The near success in Ohio by Democrats was achieved after the party had enlisted an Iraq veteran, Paul L. Hackett, who nearly defeated Jean Schmidt.

The chairman of the Democratic Congressional campaign committee, Representative Rahm Emanuel of Illinois, said he was talking to four or five other Iraq veterans to run in open seats or against weak Republican incumbents. ~The New York Times

Less than seven months ago, we were treated to the renewed blustering of war supporters as they prattled on about the Iraq elections, “indelible ink” and the colour purple. This month it is difficult to remember a time not very long ago when critics of the war were a very tiny, vocal but largely irrelevant force in this country. Now it appears that there is a good chance of the war in Iraq failing politically, both in Iraq and in America.

The special election in Ohio, where Ms. Schmidt narrowly won (52-48%) what has been a solidly Republican seat for decades, is almost as significant as the Democrats hope that it is. All politics may be local, but as of this month Iraq has become very much a part of Ohio’s local politics. Readers will remember from their poli-sci and government lessons that Republicans always vote in higher numbers in special elections and low turnout is always proportionally better for Republicans. A Republican faring worse in a special election than in a normal general election, especially in a loyal district in the heartland, is a portent of doom for the GOP. Combined with public disgust with the scandal-ridden Gov. Taft (1 in 5 voters approve!), who was convicted on several misdemeanor counts for failing to report lobbyist expenditures on his behalf, and the miserable local economy, the GOP is bound to suffer badly.

The Illinois GOP cannot exactly be sanguine about the prospects of the war coming back to haunt them, either, especially as the state party continues to self-destruct, Republican unity founders and the flagship of Republican opinion begins to respond to growing discontent with the war. The Sunday Tribune’s op-ed section this week was dominated by three critical or vehemently hostile articles against the administration and the war, counterbalanced weakly by Helle Dale’s mewling apology for the conflict.

In the past in major newspapers such as the Tribune, it has always been the antiwar article that has been the isolated, weak, apologetic argument. The Tribune op-ed section in particular has been frequently filled for the last year with obstinate pro-war columnists, and now we have ceased to see them. This may only be impressionistic, but it seems that the Tribune’s readers are increasingly tired of reading the boilerplate excuses for a war no one in this country, outside the political and chattering classes, ever really wanted.

As the Illinois GOP continues to wither from the effects of the extensive corruption of former Gov. Ryan, who will soon go on trial, its representative at the RNC, Bob Kjellander, has come in for unusual criticism for his general incompetence as an election coordinator (think Alan Keyes) and his less-than-ethical mixing of business and political connections by Dennis Byrne, a local columnist typically supportive of the GOP. Kjellander has even received a rebuke from the Tribune’s editors, who have called on Kjellander to resign his RNC position. This is not a party prepared to fight the ‘06 election, and Mr. Emmanuel’s plans to place the Iraq war at the center of many races will likely exploit publc weariness with the conflict to the further humiliation of the local Republicans.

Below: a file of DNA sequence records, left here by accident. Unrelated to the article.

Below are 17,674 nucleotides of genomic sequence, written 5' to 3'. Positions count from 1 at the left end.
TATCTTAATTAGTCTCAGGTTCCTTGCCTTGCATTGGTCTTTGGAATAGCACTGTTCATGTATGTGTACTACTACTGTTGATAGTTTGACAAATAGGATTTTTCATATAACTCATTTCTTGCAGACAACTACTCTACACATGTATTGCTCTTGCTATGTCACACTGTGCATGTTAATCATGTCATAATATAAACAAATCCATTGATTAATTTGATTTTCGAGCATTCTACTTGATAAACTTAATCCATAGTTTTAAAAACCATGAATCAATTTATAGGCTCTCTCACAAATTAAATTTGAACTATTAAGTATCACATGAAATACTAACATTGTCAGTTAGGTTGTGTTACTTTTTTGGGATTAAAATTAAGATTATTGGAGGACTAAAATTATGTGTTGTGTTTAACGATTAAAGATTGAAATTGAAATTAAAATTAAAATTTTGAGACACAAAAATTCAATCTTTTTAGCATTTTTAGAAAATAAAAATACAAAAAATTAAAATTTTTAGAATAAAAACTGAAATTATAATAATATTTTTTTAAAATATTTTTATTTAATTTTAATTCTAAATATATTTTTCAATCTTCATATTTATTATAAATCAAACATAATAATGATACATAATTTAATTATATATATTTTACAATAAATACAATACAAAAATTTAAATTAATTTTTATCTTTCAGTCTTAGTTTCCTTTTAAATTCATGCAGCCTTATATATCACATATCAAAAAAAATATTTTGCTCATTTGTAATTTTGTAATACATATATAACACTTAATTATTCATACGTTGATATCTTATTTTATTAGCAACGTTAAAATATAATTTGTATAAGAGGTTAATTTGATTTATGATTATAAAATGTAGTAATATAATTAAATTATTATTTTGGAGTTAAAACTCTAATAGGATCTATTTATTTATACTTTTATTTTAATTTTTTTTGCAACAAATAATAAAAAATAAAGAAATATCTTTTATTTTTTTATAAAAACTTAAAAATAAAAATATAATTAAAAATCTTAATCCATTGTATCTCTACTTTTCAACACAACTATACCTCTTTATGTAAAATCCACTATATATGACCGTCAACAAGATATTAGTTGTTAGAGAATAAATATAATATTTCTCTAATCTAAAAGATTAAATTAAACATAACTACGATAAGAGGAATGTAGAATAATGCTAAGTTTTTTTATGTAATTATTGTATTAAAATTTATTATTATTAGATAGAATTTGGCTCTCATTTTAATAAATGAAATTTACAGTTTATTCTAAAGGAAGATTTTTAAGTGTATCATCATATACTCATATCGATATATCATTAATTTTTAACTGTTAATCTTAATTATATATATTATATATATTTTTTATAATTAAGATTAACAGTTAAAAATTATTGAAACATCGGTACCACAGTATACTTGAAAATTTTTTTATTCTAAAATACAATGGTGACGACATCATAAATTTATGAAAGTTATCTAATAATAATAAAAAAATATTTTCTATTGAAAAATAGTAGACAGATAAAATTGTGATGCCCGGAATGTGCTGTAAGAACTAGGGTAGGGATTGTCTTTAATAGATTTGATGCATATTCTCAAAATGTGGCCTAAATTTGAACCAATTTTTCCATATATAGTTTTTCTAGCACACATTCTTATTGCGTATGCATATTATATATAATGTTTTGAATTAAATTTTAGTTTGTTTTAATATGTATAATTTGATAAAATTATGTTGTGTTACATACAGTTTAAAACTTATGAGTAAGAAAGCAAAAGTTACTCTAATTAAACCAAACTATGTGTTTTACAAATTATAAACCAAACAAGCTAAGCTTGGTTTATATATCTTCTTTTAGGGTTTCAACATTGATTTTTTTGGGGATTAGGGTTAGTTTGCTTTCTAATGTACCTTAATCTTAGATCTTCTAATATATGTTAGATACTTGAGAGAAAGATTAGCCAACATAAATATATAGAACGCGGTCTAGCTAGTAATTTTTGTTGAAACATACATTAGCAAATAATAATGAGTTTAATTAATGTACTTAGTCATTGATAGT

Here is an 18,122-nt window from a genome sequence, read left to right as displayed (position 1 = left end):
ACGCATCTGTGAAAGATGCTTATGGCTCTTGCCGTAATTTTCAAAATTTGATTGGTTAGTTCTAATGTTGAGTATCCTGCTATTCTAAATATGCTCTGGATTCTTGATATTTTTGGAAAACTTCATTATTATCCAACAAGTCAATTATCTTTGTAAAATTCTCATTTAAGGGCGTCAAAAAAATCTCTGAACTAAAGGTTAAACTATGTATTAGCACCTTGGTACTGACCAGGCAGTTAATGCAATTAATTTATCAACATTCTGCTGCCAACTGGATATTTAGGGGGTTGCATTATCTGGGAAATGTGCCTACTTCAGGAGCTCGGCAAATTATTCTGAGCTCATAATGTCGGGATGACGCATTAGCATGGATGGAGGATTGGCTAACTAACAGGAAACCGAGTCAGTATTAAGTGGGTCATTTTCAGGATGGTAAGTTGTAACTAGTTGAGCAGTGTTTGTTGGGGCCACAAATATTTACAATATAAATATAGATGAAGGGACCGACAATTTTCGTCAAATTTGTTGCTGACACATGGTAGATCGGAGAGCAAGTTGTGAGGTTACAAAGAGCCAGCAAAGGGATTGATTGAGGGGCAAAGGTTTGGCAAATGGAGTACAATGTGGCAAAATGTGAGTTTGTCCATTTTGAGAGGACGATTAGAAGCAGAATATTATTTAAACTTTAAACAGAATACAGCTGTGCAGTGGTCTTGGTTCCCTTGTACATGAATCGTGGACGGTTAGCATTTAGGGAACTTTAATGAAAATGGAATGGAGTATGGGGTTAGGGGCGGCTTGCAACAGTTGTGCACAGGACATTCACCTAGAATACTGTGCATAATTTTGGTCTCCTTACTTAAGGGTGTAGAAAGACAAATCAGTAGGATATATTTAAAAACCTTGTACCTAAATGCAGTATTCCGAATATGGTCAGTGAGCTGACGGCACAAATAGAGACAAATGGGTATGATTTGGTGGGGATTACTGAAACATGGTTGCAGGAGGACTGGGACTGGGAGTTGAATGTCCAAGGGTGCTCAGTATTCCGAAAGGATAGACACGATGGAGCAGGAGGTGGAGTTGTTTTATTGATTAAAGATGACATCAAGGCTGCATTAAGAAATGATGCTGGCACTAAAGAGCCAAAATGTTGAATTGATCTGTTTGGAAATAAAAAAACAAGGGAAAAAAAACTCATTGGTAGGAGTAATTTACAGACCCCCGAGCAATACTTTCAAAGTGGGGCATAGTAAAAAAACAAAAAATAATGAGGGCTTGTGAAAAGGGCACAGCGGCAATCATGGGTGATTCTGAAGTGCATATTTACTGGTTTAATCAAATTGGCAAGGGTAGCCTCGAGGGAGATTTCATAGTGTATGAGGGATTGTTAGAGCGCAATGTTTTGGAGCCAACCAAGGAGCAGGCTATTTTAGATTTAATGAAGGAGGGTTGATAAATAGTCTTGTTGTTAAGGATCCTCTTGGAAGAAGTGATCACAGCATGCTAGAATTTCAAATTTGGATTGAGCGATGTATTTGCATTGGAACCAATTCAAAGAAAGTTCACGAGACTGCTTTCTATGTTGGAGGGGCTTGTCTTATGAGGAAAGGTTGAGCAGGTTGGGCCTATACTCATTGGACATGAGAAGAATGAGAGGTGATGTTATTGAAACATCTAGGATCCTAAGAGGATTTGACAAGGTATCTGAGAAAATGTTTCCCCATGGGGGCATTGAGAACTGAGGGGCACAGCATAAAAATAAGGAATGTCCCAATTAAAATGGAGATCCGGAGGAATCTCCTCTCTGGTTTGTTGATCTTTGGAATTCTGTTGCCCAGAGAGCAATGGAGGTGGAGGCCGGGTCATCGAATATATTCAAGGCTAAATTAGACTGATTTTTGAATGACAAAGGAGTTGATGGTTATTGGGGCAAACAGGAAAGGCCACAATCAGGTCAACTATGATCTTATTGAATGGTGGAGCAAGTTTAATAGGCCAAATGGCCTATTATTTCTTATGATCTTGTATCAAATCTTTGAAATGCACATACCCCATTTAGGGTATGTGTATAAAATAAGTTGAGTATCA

Withdrawal, considered the policy of lunatics and fools not so very long ago, is now openly advocated by solidly “mainstream” columnists and pundits. Steve Chapman’s call for ending the war was less surprising, as he has long been an opponent and critic. But others who have been generally far less critical of the administration and the war in general are beginning to despair of any kind of remotely successful conclusion to the conflict. Donald Devine, editor of the American Conservative Union’s online magazine, Conservative Battleline, wrote this week: “The only solution is for the U.S. to exit before the whole thing comes apart.” Even though his criticism of the war has been very limited, Mr. Devine has been consistently skeptical of the prospects of U.S. nation-building in Iraq. If a prominent public voice at the ACU has begun advocating withdrawal “before the whole thing comes apart,” support for this war is going to collapse still further.

The GOP is in an awful fix. Having betrayed almost every principle they purportedly represent and having committed the country to a war that was not needed and which has been a tiresome and disgusting waste of American life, they also happen to be dogged by scandal and investigations on several fronts (e.g., Ryan, Taft, Rove, Franklin et al.), as well as suffering a growing feeling of malaise and aimlessness. Coming into the 2006 off-year elections, in which the incumbent party traditionally will lose seats, they have everything going against them. If they retain their congressional majority, it will be thanks to the magic of gerrymandering and the stupidity of Howard Dean. How they have reached this rather grim situation, led down the garden path by Mr. Bush, and how they might try to remedy it is something they should certainly ponder.